How Twitter drove the conversation

Updated
By The Cycle Staff
President Barack Obama XXX at his election night party Wednesday, Nov. 7, 2012, in Chicago. President Obama defeated Republican challenger former...
President Barack Obama XXX at his election night party Wednesday, Nov. 7, 2012, in Chicago. President Obama defeated Republican challenger former...
AP Photo/Chris Carlson

Now that the race for the White House is over, you can return to your normal timeline of checking  your Twitter and Facebook accounts. Social media was ubiquitous throughout this election. During the first presidential debate in Denver a record number of 10.3 million tweets  was sent out. Before the tv pundits had spoken a word, the conventional wisdom had already coalesced. The second and third debates drew fewer tweets, but still hefty numbers:  7.2 million tweets sent out during the second presidential debate and for the third debate,  6.5 million tweets.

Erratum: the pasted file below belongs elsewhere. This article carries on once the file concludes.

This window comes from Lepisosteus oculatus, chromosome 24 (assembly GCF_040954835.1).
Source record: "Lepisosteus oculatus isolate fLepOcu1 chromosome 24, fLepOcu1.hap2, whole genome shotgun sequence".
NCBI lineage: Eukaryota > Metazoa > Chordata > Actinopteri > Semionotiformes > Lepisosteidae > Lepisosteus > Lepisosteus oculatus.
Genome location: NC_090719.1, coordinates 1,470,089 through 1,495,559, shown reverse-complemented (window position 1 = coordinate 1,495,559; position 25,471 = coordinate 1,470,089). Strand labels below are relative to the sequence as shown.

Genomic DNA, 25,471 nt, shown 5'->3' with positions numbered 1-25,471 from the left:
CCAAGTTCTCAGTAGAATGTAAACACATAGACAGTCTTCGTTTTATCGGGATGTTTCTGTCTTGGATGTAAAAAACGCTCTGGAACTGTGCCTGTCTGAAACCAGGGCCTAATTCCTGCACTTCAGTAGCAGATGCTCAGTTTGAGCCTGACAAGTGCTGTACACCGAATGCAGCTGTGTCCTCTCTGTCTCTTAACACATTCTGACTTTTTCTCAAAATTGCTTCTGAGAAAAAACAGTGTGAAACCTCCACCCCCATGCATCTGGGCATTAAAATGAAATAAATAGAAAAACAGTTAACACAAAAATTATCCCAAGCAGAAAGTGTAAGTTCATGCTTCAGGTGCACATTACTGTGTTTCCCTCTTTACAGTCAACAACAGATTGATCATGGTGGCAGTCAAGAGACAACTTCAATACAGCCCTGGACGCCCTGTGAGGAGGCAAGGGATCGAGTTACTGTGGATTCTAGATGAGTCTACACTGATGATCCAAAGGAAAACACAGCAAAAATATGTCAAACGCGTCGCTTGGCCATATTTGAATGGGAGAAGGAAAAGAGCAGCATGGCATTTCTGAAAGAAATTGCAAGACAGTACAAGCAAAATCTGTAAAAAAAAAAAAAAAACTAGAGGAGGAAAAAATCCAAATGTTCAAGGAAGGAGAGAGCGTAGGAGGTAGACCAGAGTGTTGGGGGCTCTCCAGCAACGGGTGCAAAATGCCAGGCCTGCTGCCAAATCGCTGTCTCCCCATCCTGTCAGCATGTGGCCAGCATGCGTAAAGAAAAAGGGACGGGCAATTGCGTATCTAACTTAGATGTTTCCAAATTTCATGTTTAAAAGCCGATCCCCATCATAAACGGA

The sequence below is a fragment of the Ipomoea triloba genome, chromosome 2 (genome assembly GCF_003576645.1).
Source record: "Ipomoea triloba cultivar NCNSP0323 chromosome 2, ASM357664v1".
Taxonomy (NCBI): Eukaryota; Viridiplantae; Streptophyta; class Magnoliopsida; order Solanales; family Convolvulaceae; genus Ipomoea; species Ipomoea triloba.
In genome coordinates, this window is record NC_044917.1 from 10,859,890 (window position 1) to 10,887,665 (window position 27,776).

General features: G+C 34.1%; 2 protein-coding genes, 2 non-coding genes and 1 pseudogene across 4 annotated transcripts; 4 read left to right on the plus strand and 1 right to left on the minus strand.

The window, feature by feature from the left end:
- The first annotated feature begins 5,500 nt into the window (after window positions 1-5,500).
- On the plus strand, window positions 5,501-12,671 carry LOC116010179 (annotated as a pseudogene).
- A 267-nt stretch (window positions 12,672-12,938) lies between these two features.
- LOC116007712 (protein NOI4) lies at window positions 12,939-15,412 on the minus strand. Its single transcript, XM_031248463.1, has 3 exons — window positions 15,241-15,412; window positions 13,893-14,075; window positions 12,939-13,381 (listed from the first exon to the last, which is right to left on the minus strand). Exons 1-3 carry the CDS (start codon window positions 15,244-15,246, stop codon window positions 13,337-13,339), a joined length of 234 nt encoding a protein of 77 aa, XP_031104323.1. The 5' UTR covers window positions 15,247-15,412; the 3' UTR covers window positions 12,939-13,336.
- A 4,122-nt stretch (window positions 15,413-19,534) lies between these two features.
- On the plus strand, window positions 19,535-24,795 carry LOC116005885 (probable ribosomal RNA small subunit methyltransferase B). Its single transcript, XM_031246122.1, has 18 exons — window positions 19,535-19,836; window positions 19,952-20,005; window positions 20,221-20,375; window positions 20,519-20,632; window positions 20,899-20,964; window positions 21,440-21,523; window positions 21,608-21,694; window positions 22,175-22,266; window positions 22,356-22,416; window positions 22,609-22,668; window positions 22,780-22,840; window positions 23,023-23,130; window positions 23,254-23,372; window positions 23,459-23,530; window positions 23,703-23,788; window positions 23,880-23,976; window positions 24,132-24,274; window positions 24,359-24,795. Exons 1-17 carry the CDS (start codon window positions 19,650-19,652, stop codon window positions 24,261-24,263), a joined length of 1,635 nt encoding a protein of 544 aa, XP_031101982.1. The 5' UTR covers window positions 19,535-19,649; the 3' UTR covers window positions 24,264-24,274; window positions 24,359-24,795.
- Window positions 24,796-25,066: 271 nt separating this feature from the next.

If you were too busy (or nervous) to watch the network broadcasts, your Twitter stream let you know the consensus on which candidate had won. And you could see, in real time, the development of memes like “horses and bayonets,” “Big Bird,” or “binders full of women.” On Election Night, according to the Twitter blog, when the networks declared Obama the winner,  327,452 tweets per minute were recorded, marking it the most tweeted moment of Election 2012.

TV anchors like Chuck Todd provided a depth of analysis that 140-character commentary couldn’t quite match. But Twitter provided the community conversation of a huge, lively Election Night viewing party.

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How Twitter drove the conversation

Updated